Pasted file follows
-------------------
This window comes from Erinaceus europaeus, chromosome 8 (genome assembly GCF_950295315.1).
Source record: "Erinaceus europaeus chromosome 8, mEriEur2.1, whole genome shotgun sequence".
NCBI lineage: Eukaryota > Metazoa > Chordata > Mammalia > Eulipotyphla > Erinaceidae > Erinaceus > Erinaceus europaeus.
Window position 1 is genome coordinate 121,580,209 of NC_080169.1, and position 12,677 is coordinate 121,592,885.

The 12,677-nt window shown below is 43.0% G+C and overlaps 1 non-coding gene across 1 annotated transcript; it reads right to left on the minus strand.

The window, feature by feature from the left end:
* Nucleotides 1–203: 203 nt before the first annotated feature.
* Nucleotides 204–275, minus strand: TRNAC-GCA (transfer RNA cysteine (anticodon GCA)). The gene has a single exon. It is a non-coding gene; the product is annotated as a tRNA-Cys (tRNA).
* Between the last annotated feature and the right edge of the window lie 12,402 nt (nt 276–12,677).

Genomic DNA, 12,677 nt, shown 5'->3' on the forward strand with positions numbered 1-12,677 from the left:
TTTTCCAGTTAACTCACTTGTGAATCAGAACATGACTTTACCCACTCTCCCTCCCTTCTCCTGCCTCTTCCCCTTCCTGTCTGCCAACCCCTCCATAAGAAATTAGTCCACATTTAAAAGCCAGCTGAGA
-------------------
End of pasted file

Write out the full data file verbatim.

This window comes from Erinaceus europaeus, chromosome 8 (genome assembly GCF_950295315.1).
Source record: "Erinaceus europaeus chromosome 8, mEriEur2.1, whole genome shotgun sequence".
NCBI lineage: Eukaryota > Metazoa > Chordata > Mammalia > Eulipotyphla > Erinaceidae > Erinaceus > Erinaceus europaeus.
Window position 1 is genome coordinate 121,580,209 of NC_080169.1, and position 12,677 is coordinate 121,592,885.

The 12,677-nt window shown below is 43.0% G+C and overlaps 1 non-coding gene across 1 annotated transcript; it reads right to left on the minus strand.

The window, feature by feature from the left end:
* Nucleotides 1–203: 203 nt before the first annotated feature.
* Nucleotides 204–275, minus strand: TRNAC-GCA (transfer RNA cysteine (anticodon GCA)). The gene has a single exon. It is a non-coding gene; the product is annotated as a tRNA-Cys (tRNA).
* Between the last annotated feature and the right edge of the window lie 12,402 nt (nt 276–12,677).

Genomic DNA, 12,677 nt, shown 5'->3' on the forward strand with positions numbered 1-12,677 from the left:
TTTTCCAGTTAACTCACTTGTGAATCAGAACATGACTTTACCCACTCTCCCTCCCTTCTCCTGCCTCTTCCCCTTCCTGTCTGCCAACCCCTCCATAAGAAATTAGTCCACATTTAAAAGCCAGCTGAGA